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Minnesota Public Health Association

Since 1907, MPHA has been dedicated to creating a healthier Minnesota through effective public health practice and engaged citizens. 

MPHA Statements

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  • March 20, 2024 8:00 AM | Anonymous

    Read a PDF of the letter here.

    March 20, 2024

    Dear Chair Hassan, Vice Chair Hanson, and members of the Economic Development Finance and Policy Committee,


    We are reaching out to convey the Minnesota Public Health Association's (MPHA’s) unwavering endorsement of HF2821, a crucial bill that seeks to create a framework for requesting a racial equity impact note for proposed legislation.


    MPHA is a volunteer-driven professional organization with 350 public health professional members throughout the State of Minnesota. Our mission is to create a healthier Minnesota through effective public health practice and engaged citizens. We are an active, independent voice for public health in Minnesota. MHPA is an affiliate of the American Public Health Association whose mission is to improve the health of the public and achieve equity in health status for all Americans.


    HF2821 aligns directly with MPHA's endeavors to foster a healthier Minnesota by incorporating a process for a Racial Equity Impact Note (REIN) into proposed legislation. A REIN is a systematic examination of how different racial and ethnic groups will likely be affected by a proposed action or decision. REINs are used to minimize unanticipated adverse consequences in a variety of contexts, including the analysis of proposed legislation, policies, institutional practices, programs, plans and budgetary decisions. The REIN provides an objective-based assessment to inform legislators and the public of potential racial economic disparities that may be exacerbated or created by proposed legislation. It can be a vital tool for preventing institutional racism and for identifying new options to remedy long-standing inequities.[1]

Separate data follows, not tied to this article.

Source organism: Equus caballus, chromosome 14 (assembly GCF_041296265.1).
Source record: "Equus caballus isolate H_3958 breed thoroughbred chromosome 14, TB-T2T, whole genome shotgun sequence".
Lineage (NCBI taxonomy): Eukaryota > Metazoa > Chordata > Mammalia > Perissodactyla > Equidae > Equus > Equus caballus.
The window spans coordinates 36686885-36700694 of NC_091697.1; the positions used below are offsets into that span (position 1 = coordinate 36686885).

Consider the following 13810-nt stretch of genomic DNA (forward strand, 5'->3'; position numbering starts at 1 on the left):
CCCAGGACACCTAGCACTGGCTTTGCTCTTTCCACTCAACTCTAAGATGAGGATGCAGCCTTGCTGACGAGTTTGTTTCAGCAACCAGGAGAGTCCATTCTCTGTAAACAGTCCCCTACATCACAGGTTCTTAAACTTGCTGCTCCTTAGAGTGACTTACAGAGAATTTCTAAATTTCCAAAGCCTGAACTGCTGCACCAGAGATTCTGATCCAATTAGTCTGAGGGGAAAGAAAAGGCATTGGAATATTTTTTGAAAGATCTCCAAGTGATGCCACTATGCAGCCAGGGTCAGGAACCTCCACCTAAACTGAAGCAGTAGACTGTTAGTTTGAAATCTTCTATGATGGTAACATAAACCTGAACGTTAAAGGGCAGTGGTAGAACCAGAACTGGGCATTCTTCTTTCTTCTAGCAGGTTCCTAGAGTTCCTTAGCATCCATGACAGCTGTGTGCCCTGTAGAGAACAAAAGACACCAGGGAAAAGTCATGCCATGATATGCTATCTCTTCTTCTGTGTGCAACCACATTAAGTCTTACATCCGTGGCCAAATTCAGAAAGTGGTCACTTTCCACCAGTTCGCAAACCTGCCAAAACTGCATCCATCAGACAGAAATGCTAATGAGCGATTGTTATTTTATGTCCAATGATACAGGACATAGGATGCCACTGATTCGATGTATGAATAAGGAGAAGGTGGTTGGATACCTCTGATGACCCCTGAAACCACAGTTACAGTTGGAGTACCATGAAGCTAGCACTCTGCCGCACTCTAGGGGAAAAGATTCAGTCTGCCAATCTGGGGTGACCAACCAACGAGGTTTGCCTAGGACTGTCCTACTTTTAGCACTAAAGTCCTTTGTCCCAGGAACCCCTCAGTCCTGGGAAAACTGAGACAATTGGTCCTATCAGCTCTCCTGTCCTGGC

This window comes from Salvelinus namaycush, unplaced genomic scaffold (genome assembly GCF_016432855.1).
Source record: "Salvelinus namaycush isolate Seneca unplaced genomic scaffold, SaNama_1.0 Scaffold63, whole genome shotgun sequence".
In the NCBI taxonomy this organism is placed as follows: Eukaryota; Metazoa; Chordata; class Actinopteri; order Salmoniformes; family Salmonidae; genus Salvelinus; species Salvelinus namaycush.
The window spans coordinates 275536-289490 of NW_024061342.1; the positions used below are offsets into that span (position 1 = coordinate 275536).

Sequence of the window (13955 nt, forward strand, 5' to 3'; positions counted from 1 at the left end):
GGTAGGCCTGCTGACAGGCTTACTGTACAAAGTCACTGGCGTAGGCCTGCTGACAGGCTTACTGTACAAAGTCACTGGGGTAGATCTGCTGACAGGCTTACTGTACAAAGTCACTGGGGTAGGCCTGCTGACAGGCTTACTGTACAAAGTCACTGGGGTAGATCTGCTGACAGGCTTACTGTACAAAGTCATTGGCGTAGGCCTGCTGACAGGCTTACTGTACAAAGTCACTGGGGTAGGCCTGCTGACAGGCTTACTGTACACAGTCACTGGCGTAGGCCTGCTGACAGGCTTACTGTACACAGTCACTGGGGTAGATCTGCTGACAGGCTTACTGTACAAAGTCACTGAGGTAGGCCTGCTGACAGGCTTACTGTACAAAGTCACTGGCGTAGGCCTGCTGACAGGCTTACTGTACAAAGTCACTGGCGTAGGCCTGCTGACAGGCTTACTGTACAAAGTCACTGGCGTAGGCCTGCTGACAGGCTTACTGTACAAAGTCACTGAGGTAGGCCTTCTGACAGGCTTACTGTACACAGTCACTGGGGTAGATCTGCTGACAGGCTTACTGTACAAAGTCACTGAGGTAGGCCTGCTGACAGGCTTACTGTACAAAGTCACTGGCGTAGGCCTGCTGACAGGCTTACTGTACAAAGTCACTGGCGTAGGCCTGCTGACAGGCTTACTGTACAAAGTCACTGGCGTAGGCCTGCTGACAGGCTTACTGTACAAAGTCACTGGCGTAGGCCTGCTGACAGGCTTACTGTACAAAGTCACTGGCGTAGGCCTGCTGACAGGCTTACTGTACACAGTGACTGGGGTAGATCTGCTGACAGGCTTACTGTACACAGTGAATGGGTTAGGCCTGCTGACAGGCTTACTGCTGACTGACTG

As underscored by the House Select Committee on Racial Justice’s: Report to the Legislature[2], these racial economic disparities are deeply rooted in structural inequities, including racism, housing insecurity, and economic instability. Furthermore, racism was declared a public health crisis[3] in 2020 by the Minnesota House of Representatives and is aligned with MPHA’s Declaration of Racism is a Public Health Crisis Resolution.[4]


    Research conducted by Blue Cross and Blue Shield of Minnesota has revealed the staggering economic toll of health inequities in our state[5], estimating that addressing these disparities could save billions of dollars annually. Similarly, the Center for Advancing Research in Health Equity[6] (CARHE) at the University of Minnesota emphasizes the urgency of implementing policies aimed at advancing health equity and addressing the social determinants of health.


    HF2821 has the capacity to enhance governance, foster economic stability, and make significant progress in promoting racial and health equity in Minnesota by incorporating REINs into the legislative process.


    Furthermore, this bill aligns with Voices for Racial Justice's approach as outlined in their Racial Equity Impact Assessment Pocket Guide[7], which emphasizes the importance of integrating racial equity impact into policy and decision-making processes.


    “We know that although Minnesota is one of the healthiest states in the country, not all of our communities are afforded the same opportunities for health.[8]” The enactment of HF2821 marks a significant milestone in the journey towards closing some of these gaps and for creating a fair and inclusive society for every resident of Minnesota. We strongly encourage your backing for this essential bill and guarantee its prompt approval by the Economic Development Finance and Policy Committee.


    We appreciate your consideration of this issue. If you have any questions or need further information, please do not hesitate to contact us at




    Antonia Apolinario-Wilcoxon, Ed.D

    President, Minnesota Public Health Association

  • January 06, 2023 10:13 AM | Deleted user

    Access PDF of the statement here.

    On the second anniversary of the January 6th insurrection of the US Capitol, we remember a day where democracy was threatened, and one that should be remembered among the most infamous events in our country’s recent history for its demonstration of violence against democratic processes. The Minnesota Public Health Association and the Minnesota Society for Public Health Education is reminding Minnesotans that democracy is not self-standing, it requires the active participation of all citizens and a resistance toward acts of self-preservation over the defense of the common good.